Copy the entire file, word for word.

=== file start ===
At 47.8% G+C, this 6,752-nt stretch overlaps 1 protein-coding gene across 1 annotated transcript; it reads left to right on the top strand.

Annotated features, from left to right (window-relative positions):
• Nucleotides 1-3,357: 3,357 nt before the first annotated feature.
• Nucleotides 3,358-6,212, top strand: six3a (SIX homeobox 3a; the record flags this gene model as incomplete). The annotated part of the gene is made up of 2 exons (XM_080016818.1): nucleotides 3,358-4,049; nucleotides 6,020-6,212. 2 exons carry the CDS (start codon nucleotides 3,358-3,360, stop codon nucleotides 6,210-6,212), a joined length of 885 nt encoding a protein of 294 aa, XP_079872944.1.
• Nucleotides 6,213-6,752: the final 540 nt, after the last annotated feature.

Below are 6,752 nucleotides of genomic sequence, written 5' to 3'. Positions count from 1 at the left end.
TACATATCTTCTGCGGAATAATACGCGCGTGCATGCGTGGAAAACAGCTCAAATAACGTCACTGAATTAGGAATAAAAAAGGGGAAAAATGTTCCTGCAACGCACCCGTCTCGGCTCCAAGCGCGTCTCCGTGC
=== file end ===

At 47.8% G+C, this 6,752-nt stretch overlaps 1 protein-coding gene across 1 annotated transcript; it reads left to right on the top strand.

Annotated features, from left to right (window-relative positions):
• Nucleotides 1-3,357: 3,357 nt before the first annotated feature.
• Nucleotides 3,358-6,212, top strand: six3a (SIX homeobox 3a; the record flags this gene model as incomplete). The annotated part of the gene is made up of 2 exons (XM_080016818.1): nucleotides 3,358-4,049; nucleotides 6,020-6,212. 2 exons carry the CDS (start codon nucleotides 3,358-3,360, stop codon nucleotides 6,210-6,212), a joined length of 885 nt encoding a protein of 294 aa, XP_079872944.1.
• Nucleotides 6,213-6,752: the final 540 nt, after the last annotated feature.

Below are 6,752 nucleotides of genomic sequence, written 5' to 3'. Positions count from 1 at the left end.
TACATATCTTCTGCGGAATAATACGCGCGTGCATGCGTGGAAAACAGCTCAAATAACGTCACTGAATTAGGAATAAAAAAGGGGAAAAATGTTCCTGCAACGCACCCGTCTCGGCTCCAAGCGCGTCTCCGTGC